Now showing items 1-10 of 14

    • Cervical Cancer and Its Impact on the Burden of Disease 

      Napolitano, Michael; Schonman, Erica; Mpango, Elisia; Isdori, Gabriel (CUL Initiatives in Publishing (CIP), 2012)
      Although cervical cancer is no longer a major issue in developed countries, it is still a serious concern in developing countries such as Tanzania, where the prevalence continues to rise. Cervical cancer causes more deaths ...
    • Alcohol Abuse in Urban Moshi, Tanzania 

      Castens, Vicky; Luginga, Felix; Shayo, Benjamin; Tolias, Christine (CUL Initiatives in Publishing (CIP), 2012)
      Alcohol abuse is a global public health problem. About 50 percent of all traumatic brain injuries in the intensive care unit at the Kilimanjaro Christian Medical Centre (KCMC) in Moshi, Tanzania, involve alcohol (Kaino ...
    • Salmonella Control in Denmark and the EU 

      Christensen, Tove; Andersen, Lill (CUL Initiatives in Publishing (CIP), 2007)
      Potential food safety hazards include foodborne pathogens,1 use of antibiotics leading to resistant bacteria, chemical residuals in food products, medicine residues, growth hormones, and genetically modified organisms. The ...
    • The Nutrition Transition in Chile 

      Vio del Rio, Fernando (CUL Initiatives in Publishing (CIP), 2007)
      The nutrition transition in Chile has occurred very rapidly. In particular, obesity rates in all age groups have increased instead of decreasing, despite the goals established by the Ministry of Health (MOH) for the period ...
    • Food Safety: The Case of Aflatoxin 

      Cheng, Fuzhi (CUL Initiatives in Publishing (CIP), 2007)
      Naturally occurring toxins such as aflatoxins pose profound challenges to food safety in both developed and developing countries. The knowledge that aflatoxins can have serious effects on humans and animals has led many ...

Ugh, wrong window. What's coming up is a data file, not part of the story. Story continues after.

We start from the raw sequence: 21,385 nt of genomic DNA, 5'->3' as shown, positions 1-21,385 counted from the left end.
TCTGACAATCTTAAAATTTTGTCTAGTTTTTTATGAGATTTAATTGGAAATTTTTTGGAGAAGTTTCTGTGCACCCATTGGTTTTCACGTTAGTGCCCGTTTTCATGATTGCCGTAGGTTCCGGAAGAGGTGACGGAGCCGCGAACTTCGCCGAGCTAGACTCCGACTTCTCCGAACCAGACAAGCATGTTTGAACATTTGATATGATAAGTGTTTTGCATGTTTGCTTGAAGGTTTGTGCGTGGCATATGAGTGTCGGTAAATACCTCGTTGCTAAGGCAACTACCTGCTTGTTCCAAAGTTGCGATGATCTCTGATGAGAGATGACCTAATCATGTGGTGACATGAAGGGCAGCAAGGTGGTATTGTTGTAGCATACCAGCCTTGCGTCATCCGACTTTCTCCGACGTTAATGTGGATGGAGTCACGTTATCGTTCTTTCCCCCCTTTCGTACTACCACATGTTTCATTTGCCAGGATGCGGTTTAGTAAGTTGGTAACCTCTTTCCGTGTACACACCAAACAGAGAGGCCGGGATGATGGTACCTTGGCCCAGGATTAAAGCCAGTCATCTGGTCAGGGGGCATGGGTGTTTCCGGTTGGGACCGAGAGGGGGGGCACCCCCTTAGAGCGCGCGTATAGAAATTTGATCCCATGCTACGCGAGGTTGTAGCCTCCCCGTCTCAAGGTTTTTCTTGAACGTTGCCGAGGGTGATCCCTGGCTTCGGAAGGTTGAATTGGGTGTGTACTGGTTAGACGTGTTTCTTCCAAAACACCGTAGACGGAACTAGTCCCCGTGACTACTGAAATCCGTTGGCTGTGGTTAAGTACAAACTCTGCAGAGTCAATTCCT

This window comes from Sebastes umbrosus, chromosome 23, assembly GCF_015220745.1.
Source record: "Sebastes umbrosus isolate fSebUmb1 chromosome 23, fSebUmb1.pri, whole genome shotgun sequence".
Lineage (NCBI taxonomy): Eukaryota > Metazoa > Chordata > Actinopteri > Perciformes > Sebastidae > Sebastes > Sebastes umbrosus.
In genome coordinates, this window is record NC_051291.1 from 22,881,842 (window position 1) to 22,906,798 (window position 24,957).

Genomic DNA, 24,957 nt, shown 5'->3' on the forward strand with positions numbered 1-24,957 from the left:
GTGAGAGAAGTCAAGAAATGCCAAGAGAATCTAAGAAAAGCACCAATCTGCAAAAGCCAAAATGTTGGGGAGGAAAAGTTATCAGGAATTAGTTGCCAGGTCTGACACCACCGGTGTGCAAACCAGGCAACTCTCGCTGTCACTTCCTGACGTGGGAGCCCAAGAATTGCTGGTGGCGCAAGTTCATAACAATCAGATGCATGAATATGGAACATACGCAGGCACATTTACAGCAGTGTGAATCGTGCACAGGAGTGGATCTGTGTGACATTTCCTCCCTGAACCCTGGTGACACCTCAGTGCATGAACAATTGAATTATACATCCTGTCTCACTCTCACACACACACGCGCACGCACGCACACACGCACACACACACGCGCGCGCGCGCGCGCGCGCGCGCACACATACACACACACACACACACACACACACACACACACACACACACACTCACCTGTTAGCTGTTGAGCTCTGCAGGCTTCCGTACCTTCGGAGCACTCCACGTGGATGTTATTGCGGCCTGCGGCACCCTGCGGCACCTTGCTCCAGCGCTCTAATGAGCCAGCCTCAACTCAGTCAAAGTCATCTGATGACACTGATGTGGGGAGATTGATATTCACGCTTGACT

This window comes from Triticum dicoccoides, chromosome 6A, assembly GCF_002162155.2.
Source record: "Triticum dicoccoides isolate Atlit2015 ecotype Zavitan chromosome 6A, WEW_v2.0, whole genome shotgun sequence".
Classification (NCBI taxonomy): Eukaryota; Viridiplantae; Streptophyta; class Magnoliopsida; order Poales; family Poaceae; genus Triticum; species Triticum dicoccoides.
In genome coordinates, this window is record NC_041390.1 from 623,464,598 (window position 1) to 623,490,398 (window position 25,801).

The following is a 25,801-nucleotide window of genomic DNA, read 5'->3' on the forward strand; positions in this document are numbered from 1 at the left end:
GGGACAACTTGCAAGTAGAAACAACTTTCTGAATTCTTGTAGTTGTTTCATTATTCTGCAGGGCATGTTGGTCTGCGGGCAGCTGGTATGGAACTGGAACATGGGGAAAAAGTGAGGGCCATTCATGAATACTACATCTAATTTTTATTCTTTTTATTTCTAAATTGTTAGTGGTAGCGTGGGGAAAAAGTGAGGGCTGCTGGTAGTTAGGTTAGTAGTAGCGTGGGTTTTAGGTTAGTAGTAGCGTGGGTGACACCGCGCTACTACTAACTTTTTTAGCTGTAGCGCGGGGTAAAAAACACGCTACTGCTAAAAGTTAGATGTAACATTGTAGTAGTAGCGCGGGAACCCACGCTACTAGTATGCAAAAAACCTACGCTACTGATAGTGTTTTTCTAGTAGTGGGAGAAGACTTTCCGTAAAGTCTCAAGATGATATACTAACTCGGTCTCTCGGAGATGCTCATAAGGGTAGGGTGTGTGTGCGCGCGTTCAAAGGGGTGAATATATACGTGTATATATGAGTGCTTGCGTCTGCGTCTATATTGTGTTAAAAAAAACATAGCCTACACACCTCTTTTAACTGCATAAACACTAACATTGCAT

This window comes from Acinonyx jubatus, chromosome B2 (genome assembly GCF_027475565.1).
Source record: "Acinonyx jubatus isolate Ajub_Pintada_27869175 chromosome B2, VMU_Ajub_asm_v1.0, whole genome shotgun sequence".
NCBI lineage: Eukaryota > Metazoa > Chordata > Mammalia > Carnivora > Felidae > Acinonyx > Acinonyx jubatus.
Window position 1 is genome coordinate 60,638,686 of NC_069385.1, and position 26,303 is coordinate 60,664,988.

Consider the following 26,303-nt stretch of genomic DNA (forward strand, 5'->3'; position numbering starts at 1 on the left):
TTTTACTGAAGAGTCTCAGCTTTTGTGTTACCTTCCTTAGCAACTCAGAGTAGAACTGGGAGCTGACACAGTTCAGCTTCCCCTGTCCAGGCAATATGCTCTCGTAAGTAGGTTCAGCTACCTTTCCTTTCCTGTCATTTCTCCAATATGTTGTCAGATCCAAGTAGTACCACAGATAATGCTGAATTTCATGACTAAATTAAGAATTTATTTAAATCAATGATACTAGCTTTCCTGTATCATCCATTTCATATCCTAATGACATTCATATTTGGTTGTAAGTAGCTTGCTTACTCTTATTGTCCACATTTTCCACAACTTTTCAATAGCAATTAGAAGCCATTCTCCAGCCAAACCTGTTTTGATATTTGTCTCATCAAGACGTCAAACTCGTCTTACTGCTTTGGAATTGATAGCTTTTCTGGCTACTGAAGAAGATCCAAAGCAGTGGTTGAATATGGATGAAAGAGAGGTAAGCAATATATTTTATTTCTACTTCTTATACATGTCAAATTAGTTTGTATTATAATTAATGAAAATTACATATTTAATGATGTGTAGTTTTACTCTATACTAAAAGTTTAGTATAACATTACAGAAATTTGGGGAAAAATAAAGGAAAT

• The Nutrition Transition and Obesity in China 

      Cheng, Fuzhi (CUL Initiatives in Publishing (CIP), 2007)
      Before China’s economic reforms of the late 1970s, the typical Chinese diet consisted primarily of grain products and starchy roots, with few animal source foods, caloric sweeteners, or fruits and vegetables. Since the ...
    • The Impact of Food for Education Programs in Bangladesh 

      Ahmed, Akhter U.; Babu, Suresh C. (CUL Initiatives in Publishing (CIP), 2007)
      Educating children can help them and their families to move out of poverty. Yet even with free tuition, the cost of attaining education remains high for poor families in developing countries owing to competing demands on ...
    • Biofortification in a Food Chain Approach in West Africa 

      Slingerland, Maja (CUL Initiatives in Publishing (CIP), 2007)
      About 800 million people suffer from hunger, but even more suffer from micronutrient malnutrition, also called “hidden hunger.” Iodine, vitamin A, iron, and zinc malnutrition are major concerns. About 2 billion people, ...
    • Developing a National Food Fortification Program in the Dominican Republic 

      Kim, Sunny S. (CUL Initiatives in Publishing (CIP), 2008)
      Micronutrient deficiencies, particularly iron and vitamin A deficiencies, are considered a major public health problem in the Dominican Republic. In 2003, to respond to this problem and to take advantage of the opportunity ...
    • Biofortification as a Vitamin A Deficiency Intervention in Kenya 

      Mwaniki, Angela (CUL Initiatives in Publishing (CIP), 2007)
      Vitamin A deficiency is a serious global nutritional problem that particularly affects preschool-age children. Current efforts to combat micronutrient malnutrition in the developing world focus on providing vitamin and ...